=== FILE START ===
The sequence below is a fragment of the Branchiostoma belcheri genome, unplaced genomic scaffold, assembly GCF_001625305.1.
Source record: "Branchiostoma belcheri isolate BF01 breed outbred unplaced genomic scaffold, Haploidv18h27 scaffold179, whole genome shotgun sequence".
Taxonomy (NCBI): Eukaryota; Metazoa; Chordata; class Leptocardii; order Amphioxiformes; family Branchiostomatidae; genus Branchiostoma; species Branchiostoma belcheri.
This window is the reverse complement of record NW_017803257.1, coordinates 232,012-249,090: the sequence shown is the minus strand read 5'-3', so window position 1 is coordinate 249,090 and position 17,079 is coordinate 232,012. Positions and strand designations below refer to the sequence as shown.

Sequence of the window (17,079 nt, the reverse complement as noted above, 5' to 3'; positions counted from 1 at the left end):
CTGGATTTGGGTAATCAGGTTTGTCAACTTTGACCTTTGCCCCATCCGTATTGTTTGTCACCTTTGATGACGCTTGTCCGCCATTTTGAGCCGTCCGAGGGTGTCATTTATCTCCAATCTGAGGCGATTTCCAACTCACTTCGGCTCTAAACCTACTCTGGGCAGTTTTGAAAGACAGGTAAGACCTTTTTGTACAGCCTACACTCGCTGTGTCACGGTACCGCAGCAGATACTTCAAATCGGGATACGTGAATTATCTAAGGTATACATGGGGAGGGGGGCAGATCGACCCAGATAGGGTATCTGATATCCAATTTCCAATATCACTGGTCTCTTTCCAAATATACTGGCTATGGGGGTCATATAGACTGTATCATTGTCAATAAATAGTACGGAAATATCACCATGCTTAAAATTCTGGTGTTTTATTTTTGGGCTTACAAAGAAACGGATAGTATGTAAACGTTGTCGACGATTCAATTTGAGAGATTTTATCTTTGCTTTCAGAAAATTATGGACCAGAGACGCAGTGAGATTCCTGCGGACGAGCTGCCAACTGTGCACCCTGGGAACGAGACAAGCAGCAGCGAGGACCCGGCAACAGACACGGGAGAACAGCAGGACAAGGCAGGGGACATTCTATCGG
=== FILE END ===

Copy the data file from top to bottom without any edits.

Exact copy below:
The sequence below is a fragment of the Branchiostoma belcheri genome, unplaced genomic scaffold, assembly GCF_001625305.1.
Source record: "Branchiostoma belcheri isolate BF01 breed outbred unplaced genomic scaffold, Haploidv18h27 scaffold179, whole genome shotgun sequence".
Taxonomy (NCBI): Eukaryota; Metazoa; Chordata; class Leptocardii; order Amphioxiformes; family Branchiostomatidae; genus Branchiostoma; species Branchiostoma belcheri.
This window is the reverse complement of record NW_017803257.1, coordinates 232,012-249,090: the sequence shown is the minus strand read 5'-3', so window position 1 is coordinate 249,090 and position 17,079 is coordinate 232,012. Positions and strand designations below refer to the sequence as shown.

Sequence of the window (17,079 nt, the reverse complement as noted above, 5' to 3'; positions counted from 1 at the left end):
CTGGATTTGGGTAATCAGGTTTGTCAACTTTGACCTTTGCCCCATCCGTATTGTTTGTCACCTTTGATGACGCTTGTCCGCCATTTTGAGCCGTCCGAGGGTGTCATTTATCTCCAATCTGAGGCGATTTCCAACTCACTTCGGCTCTAAACCTACTCTGGGCAGTTTTGAAAGACAGGTAAGACCTTTTTGTACAGCCTACACTCGCTGTGTCACGGTACCGCAGCAGATACTTCAAATCGGGATACGTGAATTATCTAAGGTATACATGGGGAGGGGGGCAGATCGACCCAGATAGGGTATCTGATATCCAATTTCCAATATCACTGGTCTCTTTCCAAATATACTGGCTATGGGGGTCATATAGACTGTATCATTGTCAATAAATAGTACGGAAATATCACCATGCTTAAAATTCTGGTGTTTTATTTTTGGGCTTACAAAGAAACGGATAGTATGTAAACGTTGTCGACGATTCAATTTGAGAGATTTTATCTTTGCTTTCAGAAAATTATGGACCAGAGACGCAGTGAGATTCCTGCGGACGAGCTGCCAACTGTGCACCCTGGGAACGAGACAAGCAGCAGCGAGGACCCGGCAACAGACACGGGAGAACAGCAGGACAAGGCAGGGGACATTCTATCGG